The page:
I found a great shelf in an antique store that I knew would be perfect for displaying My Little Ponys. All it needed was a new paint job. The problem is there are only 18 spots, and I'll have to select the very best ones out of my collection of over 70 ponies. I have new ones, old ones from the '80s, and random ones from decades between then and now. I appreciate the newer Friendship Is Magic ponies, but I prefer the vintage 1980s originals, especially when they started getting really weird and doing carousel ponies, glitter ponies, and ponies that aren't even ponies. (camel, zebra, lion, giraffe, etc.)
Pony Competition Staging Area

     All ponies gather in a staging area on the card catalog beneath the display shelf, to await judgement.

Tier One of nervous contestants

     Some ponies, like some people, just aren't good enough. Some of them wonder, "Am I too dirty? Mane too tangled?" 
     One vintage pony notices newer ponies scoffing at her partially rubbed off cutie mark. She lowers her head, hope fading with the sunset.

Tier 2 pony contestants wonder, "Are we on the lower tier for a reason? Did we do something wrong?"
Baby Rattles: ridden hard and put away wet?
     Baby Rattles is clearly vintage, and looking the worse for wear. He (she?) is a sleepy-time pony whose eyes are supposed to close when you tip her back into sleeping position. They only partially work now, and are pink-tinged and swollen around the edges. Has she been crying?
     Buck up, Baby Rattles. Judgement Day is upon you.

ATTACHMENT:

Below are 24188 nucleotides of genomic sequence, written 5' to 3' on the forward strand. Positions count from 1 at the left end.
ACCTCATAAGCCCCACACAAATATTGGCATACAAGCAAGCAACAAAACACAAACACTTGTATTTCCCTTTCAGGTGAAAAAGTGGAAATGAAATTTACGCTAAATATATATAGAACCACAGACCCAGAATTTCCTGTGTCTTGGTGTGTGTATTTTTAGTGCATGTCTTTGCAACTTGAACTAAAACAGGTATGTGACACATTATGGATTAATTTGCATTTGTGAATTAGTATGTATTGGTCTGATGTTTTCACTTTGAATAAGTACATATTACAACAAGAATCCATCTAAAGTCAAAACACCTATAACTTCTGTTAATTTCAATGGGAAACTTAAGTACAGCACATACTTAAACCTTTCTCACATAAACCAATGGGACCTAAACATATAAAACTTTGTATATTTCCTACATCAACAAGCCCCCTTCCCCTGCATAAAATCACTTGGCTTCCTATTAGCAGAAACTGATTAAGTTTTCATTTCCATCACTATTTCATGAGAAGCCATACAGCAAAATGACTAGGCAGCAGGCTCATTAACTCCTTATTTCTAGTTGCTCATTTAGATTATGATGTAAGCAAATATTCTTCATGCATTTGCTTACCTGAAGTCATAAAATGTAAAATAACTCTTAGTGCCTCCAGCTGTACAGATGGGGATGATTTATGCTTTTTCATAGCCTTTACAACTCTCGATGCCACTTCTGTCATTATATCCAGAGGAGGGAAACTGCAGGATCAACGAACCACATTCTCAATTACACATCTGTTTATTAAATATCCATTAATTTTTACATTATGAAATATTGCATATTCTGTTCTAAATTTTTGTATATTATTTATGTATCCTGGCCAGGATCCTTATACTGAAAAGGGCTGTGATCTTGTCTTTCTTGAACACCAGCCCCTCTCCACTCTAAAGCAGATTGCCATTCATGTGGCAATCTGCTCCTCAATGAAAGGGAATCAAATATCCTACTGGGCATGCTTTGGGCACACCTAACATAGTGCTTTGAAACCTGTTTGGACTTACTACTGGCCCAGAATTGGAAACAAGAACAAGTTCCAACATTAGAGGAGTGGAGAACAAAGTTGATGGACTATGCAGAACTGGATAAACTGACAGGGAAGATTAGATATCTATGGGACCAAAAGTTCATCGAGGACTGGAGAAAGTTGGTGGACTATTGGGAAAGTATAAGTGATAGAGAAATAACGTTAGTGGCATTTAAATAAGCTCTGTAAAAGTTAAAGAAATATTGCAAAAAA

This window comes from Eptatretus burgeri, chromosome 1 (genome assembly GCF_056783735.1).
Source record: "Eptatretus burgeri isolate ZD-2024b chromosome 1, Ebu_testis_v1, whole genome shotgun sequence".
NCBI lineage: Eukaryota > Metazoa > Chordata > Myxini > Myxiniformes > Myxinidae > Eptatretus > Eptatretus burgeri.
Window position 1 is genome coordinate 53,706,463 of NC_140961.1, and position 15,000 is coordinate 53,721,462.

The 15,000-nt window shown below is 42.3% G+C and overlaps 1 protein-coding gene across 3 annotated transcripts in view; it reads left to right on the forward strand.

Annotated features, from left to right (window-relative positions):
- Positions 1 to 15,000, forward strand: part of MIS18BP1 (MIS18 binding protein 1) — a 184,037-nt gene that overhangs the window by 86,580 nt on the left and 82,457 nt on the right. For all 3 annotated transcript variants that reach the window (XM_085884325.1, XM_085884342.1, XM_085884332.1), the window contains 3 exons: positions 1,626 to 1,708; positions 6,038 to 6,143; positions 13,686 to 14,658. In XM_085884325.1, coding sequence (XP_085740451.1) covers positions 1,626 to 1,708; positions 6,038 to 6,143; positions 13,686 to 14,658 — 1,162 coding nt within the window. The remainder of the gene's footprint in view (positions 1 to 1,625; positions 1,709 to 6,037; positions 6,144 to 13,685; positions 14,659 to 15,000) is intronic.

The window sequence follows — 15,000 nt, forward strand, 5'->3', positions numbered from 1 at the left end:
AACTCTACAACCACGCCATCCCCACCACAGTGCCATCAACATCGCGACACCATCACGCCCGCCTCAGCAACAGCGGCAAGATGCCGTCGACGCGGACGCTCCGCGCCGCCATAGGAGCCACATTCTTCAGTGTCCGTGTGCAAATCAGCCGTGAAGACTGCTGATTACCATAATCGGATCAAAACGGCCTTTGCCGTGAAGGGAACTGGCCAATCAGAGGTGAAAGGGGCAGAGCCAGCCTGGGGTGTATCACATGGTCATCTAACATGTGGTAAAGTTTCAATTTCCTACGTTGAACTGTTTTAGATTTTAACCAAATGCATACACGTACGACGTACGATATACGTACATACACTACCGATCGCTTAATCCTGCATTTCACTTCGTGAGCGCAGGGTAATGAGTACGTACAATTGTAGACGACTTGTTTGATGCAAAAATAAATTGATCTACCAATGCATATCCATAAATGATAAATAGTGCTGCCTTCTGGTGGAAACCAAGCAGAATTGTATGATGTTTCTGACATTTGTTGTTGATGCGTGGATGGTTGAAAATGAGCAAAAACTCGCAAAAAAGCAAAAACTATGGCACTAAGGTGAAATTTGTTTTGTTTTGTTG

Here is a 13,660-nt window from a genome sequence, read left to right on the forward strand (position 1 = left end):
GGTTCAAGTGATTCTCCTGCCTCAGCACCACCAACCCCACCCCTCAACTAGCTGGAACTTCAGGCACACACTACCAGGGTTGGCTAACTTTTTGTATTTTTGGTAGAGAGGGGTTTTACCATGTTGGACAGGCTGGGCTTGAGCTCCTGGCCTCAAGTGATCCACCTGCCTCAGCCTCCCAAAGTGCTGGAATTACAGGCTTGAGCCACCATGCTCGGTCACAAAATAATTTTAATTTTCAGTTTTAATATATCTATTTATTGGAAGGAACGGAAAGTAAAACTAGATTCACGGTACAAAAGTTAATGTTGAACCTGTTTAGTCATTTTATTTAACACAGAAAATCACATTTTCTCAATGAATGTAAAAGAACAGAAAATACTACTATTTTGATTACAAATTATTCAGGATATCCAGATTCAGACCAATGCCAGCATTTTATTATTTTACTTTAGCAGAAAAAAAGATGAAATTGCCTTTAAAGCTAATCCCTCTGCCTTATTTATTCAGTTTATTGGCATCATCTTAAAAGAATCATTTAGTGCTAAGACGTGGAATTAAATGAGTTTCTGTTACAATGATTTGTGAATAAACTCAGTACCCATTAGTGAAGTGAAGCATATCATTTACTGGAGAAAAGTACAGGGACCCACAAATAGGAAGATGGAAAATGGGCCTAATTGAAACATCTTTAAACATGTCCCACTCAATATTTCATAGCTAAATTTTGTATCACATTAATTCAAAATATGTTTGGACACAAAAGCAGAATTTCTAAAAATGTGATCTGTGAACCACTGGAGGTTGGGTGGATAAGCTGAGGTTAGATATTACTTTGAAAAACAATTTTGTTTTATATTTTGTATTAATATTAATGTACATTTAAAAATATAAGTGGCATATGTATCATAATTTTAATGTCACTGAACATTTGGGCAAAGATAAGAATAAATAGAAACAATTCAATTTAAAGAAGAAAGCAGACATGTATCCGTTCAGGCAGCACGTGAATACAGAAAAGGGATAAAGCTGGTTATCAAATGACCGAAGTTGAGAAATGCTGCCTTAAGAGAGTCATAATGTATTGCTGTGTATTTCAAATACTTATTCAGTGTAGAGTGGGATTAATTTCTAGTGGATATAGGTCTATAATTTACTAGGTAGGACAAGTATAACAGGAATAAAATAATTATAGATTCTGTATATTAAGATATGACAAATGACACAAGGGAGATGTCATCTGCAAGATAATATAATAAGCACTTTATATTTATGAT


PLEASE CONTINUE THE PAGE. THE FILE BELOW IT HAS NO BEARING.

(to be continued)


     The first weekend of November (yeah, over a month ago and I'm just now getting around to posting this) we drove to Vegas for the Vegas Valley Comic Book Festival, which is part of the annual Vegas Valley Book Festival. The Comic Book Festival was a one-day event on Saturday, November 3rd at the Clark County Library and its environs.

     The Clark County Library had invited me to be a special guest, along with Aaron Alexovich and Drew Rausch, at our publisher SLG's booth. Drew and Aaron have a dark and Lovecraftian new hardback graphic novel called Eldritch.
     It's like, really cool, and they drew a pretty picture in my copy just for me. Here it is:
Drew drew, and Aaron... aaroned.

     I was promoting The Royal Historian of Oz, Skelebunnies, Stitch, and my newest lil' cutie, The Weirdling Woods. (see THIS post)
     The festival organizers had also asked me to present 2 one-hour-long writer's workshops, and even though I feel like I barely know what I'm doing, I said sure. Confidence, bitches!
      The plan was to limit each writer's workshop to 12 participants, who had to sign up beforehand at the festival registration booth. About 15 minutes before the first workshop, Anthony and I swung by the registration booth to check out the sign-up sheets. I was fully expecting either NOBODY, or just a few people interested. To my surprise it was actually over-filled, and I ended up with about 18 participants for the first session.
     Ever the pessimist, I thought, "Well, I'm sure it's just because people really want writer's workshops, not because any of these people have ever heard of ME before." Which is totally fine, of course! Really. But then during the first session when I had people introduce themselves and say what they're interested in writing, a woman with two teens said, "Actually, we're just here because they're both big fans of your work, and we just wanted the chance to get to meet you!"
     So that was a really nice surprise.